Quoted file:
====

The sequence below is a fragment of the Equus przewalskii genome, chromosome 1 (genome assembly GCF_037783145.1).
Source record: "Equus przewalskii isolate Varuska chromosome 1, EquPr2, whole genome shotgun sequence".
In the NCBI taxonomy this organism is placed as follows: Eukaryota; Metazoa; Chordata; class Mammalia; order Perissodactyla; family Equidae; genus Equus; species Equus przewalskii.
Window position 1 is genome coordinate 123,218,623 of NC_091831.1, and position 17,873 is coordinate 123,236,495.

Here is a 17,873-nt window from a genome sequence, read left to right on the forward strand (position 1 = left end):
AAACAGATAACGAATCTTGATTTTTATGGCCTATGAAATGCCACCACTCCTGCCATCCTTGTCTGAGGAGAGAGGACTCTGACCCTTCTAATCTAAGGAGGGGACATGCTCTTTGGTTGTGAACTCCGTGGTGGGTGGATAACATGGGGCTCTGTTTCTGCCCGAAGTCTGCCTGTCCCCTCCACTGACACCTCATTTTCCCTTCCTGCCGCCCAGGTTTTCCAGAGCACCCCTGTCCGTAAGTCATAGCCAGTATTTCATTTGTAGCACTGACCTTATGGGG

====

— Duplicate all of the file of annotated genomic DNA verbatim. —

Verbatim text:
The sequence below is a fragment of the Equus przewalskii genome, chromosome 1 (genome assembly GCF_037783145.1).
Source record: "Equus przewalskii isolate Varuska chromosome 1, EquPr2, whole genome shotgun sequence".
In the NCBI taxonomy this organism is placed as follows: Eukaryota; Metazoa; Chordata; class Mammalia; order Perissodactyla; family Equidae; genus Equus; species Equus przewalskii.
Window position 1 is genome coordinate 123,218,623 of NC_091831.1, and position 17,873 is coordinate 123,236,495.

Here is a 17,873-nt window from a genome sequence, read left to right on the forward strand (position 1 = left end):
AAACAGATAACGAATCTTGATTTTTATGGCCTATGAAATGCCACCACTCCTGCCATCCTTGTCTGAGGAGAGAGGACTCTGACCCTTCTAATCTAAGGAGGGGACATGCTCTTTGGTTGTGAACTCCGTGGTGGGTGGATAACATGGGGCTCTGTTTCTGCCCGAAGTCTGCCTGTCCCCTCCACTGACACCTCATTTTCCCTTCCTGCCGCCCAGGTTTTCCAGAGCACCCCTGTCCGTAAGTCATAGCCAGTATTTCATTTGTAGCACTGACCTTATGGGG